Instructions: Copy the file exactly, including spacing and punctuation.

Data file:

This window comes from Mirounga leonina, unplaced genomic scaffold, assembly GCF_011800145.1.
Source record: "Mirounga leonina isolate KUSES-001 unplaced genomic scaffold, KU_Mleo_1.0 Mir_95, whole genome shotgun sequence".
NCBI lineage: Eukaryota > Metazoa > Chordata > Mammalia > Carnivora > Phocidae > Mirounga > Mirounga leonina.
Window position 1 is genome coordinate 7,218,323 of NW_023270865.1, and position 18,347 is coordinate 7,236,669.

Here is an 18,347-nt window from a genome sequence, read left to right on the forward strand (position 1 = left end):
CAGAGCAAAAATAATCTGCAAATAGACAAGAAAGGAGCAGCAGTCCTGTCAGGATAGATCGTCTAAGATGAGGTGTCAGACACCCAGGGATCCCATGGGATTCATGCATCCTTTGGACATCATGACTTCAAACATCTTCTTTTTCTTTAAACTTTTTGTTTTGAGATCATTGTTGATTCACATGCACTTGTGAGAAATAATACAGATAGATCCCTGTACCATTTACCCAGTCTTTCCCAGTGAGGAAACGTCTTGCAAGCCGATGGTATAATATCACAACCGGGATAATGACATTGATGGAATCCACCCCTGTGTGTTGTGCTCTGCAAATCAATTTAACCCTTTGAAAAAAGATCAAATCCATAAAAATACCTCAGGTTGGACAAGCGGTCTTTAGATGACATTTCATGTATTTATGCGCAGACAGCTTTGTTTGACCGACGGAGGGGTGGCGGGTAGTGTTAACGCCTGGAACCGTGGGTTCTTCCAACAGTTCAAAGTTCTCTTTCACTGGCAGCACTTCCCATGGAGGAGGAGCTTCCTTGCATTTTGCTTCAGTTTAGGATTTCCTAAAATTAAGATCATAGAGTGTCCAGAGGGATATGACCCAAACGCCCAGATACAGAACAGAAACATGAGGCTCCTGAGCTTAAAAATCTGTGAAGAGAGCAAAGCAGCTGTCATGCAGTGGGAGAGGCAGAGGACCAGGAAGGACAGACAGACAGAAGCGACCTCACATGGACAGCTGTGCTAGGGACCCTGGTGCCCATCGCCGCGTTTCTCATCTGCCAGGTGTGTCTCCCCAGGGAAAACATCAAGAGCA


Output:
This window comes from Mirounga leonina, unplaced genomic scaffold, assembly GCF_011800145.1.
Source record: "Mirounga leonina isolate KUSES-001 unplaced genomic scaffold, KU_Mleo_1.0 Mir_95, whole genome shotgun sequence".
NCBI lineage: Eukaryota > Metazoa > Chordata > Mammalia > Carnivora > Phocidae > Mirounga > Mirounga leonina.
Window position 1 is genome coordinate 7,218,323 of NW_023270865.1, and position 18,347 is coordinate 7,236,669.

Here is an 18,347-nt window from a genome sequence, read left to right on the forward strand (position 1 = left end):
CAGAGCAAAAATAATCTGCAAATAGACAAGAAAGGAGCAGCAGTCCTGTCAGGATAGATCGTCTAAGATGAGGTGTCAGACACCCAGGGATCCCATGGGATTCATGCATCCTTTGGACATCATGACTTCAAACATCTTCTTTTTCTTTAAACTTTTTGTTTTGAGATCATTGTTGATTCACATGCACTTGTGAGAAATAATACAGATAGATCCCTGTACCATTTACCCAGTCTTTCCCAGTGAGGAAACGTCTTGCAAGCCGATGGTATAATATCACAACCGGGATAATGACATTGATGGAATCCACCCCTGTGTGTTGTGCTCTGCAAATCAATTTAACCCTTTGAAAAAAGATCAAATCCATAAAAATACCTCAGGTTGGACAAGCGGTCTTTAGATGACATTTCATGTATTTATGCGCAGACAGCTTTGTTTGACCGACGGAGGGGTGGCGGGTAGTGTTAACGCCTGGAACCGTGGGTTCTTCCAACAGTTCAAAGTTCTCTTTCACTGGCAGCACTTCCCATGGAGGAGGAGCTTCCTTGCATTTTGCTTCAGTTTAGGATTTCCTAAAATTAAGATCATAGAGTGTCCAGAGGGATATGACCCAAACGCCCAGATACAGAACAGAAACATGAGGCTCCTGAGCTTAAAAATCTGTGAAGAGAGCAAAGCAGCTGTCATGCAGTGGGAGAGGCAGAGGACCAGGAAGGACAGACAGACAGAAGCGACCTCACATGGACAGCTGTGCTAGGGACCCTGGTGCCCATCGCCGCGTTTCTCATCTGCCAGGTGTGTCTCCCCAGGGAAAACATCAAGAGCA